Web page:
W. Travis McMaken, “Authority, Mission, and Institution: A Systematic Consideration of Matthew 28.18-20 in Karl Barth’s Doctrine of Baptism,” in Ecclesiology 53 (2009): 345-61.ABSTRACT: Many of Barth’s most faithful and devoted interpreters have taken issue with his unapologetically non-sacramental account of baptism in CD IV/4 and his attendant rejection of infant baptism. While many questions have been raised concerning the veracity of the exegesis that Barth produces in support of his position, little attention has been paid to the way in which Matthew 28.18-20, when systematically considered, relates to his account of baptism. Taking the themes of authority, mission and institution as analytic tools, this paper examines the role played by the Matthean passage throughout the Church Dogmatics period, and considers how these themes relate to Barth’s rejection of infant baptism. It is suggested in conclusion that understanding baptism as the ‘sign of the gospel’ allows us to move beyond Barth’s rejection of infant baptism without abrogating his concern for mission.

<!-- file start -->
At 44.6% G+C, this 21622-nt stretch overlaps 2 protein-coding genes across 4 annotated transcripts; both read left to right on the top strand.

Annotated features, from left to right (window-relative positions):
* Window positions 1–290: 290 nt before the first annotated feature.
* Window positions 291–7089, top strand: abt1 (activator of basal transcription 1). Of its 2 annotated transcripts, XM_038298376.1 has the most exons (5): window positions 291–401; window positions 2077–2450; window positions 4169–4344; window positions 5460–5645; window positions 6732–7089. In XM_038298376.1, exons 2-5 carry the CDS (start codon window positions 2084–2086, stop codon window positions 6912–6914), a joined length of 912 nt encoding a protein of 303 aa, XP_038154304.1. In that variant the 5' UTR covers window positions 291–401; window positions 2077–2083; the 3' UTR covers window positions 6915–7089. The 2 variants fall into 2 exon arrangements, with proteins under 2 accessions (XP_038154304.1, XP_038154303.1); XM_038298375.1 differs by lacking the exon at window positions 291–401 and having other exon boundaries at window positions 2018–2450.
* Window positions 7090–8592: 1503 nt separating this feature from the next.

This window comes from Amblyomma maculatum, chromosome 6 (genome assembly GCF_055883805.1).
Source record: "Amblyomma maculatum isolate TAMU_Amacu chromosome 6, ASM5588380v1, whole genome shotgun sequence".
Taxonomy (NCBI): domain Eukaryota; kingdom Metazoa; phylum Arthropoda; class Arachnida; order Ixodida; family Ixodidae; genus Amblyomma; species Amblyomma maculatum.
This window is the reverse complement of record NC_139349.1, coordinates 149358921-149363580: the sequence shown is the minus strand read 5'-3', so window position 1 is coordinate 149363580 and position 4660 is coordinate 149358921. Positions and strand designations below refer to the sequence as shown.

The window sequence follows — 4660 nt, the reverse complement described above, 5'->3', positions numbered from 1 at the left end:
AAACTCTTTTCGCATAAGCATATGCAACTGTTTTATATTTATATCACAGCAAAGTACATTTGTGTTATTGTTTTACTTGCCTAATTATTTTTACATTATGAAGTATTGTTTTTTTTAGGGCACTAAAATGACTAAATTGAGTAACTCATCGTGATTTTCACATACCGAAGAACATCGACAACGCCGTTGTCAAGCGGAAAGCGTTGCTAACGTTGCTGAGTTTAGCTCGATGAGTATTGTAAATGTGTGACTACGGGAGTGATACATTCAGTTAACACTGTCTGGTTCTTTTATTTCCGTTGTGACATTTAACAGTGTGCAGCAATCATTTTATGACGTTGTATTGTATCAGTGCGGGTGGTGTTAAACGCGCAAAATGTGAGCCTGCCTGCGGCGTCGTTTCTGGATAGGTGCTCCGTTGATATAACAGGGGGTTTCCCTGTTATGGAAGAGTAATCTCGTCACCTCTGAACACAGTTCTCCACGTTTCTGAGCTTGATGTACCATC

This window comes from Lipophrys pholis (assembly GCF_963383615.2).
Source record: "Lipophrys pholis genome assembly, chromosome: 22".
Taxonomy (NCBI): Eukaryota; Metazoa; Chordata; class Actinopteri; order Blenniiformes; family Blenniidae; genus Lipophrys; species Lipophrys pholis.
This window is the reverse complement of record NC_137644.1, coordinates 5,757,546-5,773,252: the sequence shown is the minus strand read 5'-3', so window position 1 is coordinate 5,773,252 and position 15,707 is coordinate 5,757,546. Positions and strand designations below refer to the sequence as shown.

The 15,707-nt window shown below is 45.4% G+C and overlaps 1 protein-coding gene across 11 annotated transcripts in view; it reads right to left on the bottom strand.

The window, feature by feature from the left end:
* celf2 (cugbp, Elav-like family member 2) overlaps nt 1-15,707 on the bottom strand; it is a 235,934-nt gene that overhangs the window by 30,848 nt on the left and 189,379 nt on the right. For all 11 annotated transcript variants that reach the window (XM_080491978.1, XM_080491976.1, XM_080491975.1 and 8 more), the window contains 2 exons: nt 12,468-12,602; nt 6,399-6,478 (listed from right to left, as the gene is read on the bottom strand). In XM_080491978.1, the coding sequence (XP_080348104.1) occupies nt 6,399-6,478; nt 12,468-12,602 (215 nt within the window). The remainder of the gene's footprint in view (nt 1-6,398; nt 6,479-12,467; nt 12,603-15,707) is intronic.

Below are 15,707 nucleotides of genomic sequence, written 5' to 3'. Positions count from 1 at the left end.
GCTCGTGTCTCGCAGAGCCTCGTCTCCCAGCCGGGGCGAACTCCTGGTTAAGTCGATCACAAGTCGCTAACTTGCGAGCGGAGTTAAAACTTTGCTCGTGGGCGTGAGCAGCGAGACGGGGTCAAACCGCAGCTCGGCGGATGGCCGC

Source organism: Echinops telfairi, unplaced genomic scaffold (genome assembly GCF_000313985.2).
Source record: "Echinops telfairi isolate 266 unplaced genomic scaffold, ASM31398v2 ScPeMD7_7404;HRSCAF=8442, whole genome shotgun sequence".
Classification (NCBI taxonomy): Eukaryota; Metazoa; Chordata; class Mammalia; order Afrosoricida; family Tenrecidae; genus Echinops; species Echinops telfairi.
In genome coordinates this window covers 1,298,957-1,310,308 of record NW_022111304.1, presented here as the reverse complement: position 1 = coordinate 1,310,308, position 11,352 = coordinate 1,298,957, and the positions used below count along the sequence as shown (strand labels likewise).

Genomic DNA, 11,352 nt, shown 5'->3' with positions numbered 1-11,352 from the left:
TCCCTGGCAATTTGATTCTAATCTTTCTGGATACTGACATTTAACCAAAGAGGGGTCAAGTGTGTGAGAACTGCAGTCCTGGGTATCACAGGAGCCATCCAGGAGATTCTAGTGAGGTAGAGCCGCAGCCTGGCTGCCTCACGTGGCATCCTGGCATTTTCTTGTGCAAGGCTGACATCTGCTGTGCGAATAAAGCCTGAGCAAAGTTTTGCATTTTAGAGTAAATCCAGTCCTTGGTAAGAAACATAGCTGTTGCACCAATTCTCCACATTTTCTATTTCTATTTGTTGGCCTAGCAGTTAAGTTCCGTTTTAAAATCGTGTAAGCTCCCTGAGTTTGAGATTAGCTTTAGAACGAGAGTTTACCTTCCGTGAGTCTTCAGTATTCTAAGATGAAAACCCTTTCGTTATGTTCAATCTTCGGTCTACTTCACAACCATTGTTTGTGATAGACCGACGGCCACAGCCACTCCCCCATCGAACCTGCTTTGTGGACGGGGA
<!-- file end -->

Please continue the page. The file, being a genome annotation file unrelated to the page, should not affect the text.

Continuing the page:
Thursday, September 10, 2009
My Most Recent Publication
Ecclesiology has just published (online; I think the hard-copy will take a little more time to get out) an essay of mine. Those of you with the proper permissions can likely access it. The essay deals with Barth on infant baptism, and it does two things: first, it traces the development of Barth’s doctrine through the Church Dogmatics period; and, second, it concludes by hinting at the line of thinking I intend to pursue in my dissertation. Here is the bibliographic information, and below is the abstract: